Compensation - what is a good raise %?
January 21, 2014 4:21 PM   Subscribe

I am a young (>5 years out of college) female professional working at a tech company. We are a small company (>200 FTEs) and exist on funding and capital (not public or profitable yet). I am the best performer in my group and a very high performer (top 20% of employees, as told to me by HR and Executives). I just got a raise from $85,000 to $93,000 for a total of a 6% raise. I also got some equity as well. I am happy with my salary (and was happy already), but I honestly have no idea if I should negotiate or ask for more. One on hand I feel pressured to assert myself to exercise negotiation skills, especially as a woman; on the other hand, I am not a very material person, spend very little, and am very happy with my day to day quality of life. I don't really need the money. My question is - is 6% competitive? I know that I am already well paid for a young professional, especially for someone who has not had a lot of experience. I'm pretty happy. I just have no idea what the benchmarks are or what I should be asking for / expecting.
posted by pando11 to Work & Money (17 answers total) 8 users marked this as a favorite
I will let others with broader experience address your main question but I wanted to point out that a raise of $8,000 on a $85,000 salary comes to around 9.5%, not 6%.
posted by enn at 4:26 PM on January 21, 2014 [3 favorites]

I am also a woman in tech.

Have you already gotten an inflation-adjustment raise? Because most professionals get a de facto 2%-5% cost of living adjustment every year. If you did not get that, then 6% is not really a raise. (And if you have not been getting this for several years, you should have negotiated for it.)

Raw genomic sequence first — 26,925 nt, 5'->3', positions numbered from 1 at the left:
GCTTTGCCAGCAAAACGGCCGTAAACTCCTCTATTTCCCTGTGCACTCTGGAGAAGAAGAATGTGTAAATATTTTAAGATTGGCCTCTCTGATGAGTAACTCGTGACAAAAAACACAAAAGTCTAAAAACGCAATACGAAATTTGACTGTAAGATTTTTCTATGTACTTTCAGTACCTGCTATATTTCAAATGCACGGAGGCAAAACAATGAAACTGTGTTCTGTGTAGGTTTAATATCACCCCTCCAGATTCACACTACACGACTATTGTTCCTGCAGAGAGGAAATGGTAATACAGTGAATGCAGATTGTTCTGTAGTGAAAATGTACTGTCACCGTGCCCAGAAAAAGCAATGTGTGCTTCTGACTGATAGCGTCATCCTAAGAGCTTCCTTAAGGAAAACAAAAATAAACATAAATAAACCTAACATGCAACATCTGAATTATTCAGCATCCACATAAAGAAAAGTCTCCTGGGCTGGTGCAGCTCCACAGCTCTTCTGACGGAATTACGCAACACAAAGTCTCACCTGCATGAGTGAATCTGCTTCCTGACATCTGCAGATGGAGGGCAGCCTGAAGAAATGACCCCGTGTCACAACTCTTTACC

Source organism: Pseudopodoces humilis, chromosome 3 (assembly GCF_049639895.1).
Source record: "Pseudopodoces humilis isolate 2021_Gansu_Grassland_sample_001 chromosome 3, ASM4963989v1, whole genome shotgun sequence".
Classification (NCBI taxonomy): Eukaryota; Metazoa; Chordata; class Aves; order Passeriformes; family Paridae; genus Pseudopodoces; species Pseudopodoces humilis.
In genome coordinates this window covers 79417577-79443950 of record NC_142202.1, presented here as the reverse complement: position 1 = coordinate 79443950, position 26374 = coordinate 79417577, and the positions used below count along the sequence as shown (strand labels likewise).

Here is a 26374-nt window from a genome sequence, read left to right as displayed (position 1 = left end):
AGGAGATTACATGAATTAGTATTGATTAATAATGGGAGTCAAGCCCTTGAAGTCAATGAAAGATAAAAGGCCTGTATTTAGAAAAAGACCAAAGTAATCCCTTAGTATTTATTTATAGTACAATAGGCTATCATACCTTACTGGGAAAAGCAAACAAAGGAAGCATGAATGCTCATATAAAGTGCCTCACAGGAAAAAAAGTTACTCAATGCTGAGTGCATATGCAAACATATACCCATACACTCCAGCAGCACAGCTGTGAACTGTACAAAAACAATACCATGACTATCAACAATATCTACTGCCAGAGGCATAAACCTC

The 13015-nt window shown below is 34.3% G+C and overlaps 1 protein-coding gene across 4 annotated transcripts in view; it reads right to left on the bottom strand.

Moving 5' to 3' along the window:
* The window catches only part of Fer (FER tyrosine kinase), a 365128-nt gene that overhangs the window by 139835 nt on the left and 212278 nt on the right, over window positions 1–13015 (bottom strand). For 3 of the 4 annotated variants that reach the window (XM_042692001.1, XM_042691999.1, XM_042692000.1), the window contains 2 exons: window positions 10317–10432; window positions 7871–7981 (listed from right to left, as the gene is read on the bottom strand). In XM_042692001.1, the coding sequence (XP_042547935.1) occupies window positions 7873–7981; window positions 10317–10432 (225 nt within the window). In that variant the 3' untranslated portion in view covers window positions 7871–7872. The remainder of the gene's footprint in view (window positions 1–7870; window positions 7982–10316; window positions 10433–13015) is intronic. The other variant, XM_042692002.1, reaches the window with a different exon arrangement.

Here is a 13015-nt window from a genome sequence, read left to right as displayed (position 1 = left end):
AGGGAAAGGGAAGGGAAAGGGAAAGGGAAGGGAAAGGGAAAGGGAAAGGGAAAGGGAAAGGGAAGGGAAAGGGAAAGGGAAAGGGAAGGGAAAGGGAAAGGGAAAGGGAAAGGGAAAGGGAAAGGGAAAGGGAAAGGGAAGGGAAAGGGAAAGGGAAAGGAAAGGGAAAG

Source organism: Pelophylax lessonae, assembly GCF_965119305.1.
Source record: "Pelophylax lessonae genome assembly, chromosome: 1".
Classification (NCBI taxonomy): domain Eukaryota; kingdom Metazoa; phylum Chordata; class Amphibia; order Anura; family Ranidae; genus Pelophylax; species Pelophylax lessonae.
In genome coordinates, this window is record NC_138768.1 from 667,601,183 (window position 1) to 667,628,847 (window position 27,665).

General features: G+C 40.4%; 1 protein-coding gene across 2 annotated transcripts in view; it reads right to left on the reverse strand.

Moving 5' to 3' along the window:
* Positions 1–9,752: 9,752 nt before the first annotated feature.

Also, it depends on where you are and what a competitive salary is for your job at your location. Look on Glassdoor for a rough idea, if you don't know. If you're in Silicon Valley, for instance, $93k is not a lot for an experienced, "very high performer" for a public company. (Especially if that includes bonuses and stocks.) I don't know much about private companies.
posted by ethidda at 4:29 PM on January 21, 2014 [1 favorite]

You mean less than 5 years out of college and fewer than 200 employees, or greater than 5 years and more than 200 employees?
I mean, honestly, it depends on your role and your title and the industry average for your position as much as anything else. Also, how much equity you got. There's no way to answer this question without that context. On the face of it it seems like a fine raise, almost 10% which is generally pretty good.
posted by ch1x0r at 4:29 PM on January 21, 2014

Thanks for the responses guys.

@enn - thanks for catching.

@ethidda - nope. This is my raise, all inclusive. I considered inflation adjustment. Given that it's more around 9.5% raise, I am getting around a 5% raise. I looked on GlassDoor and it seems below market average.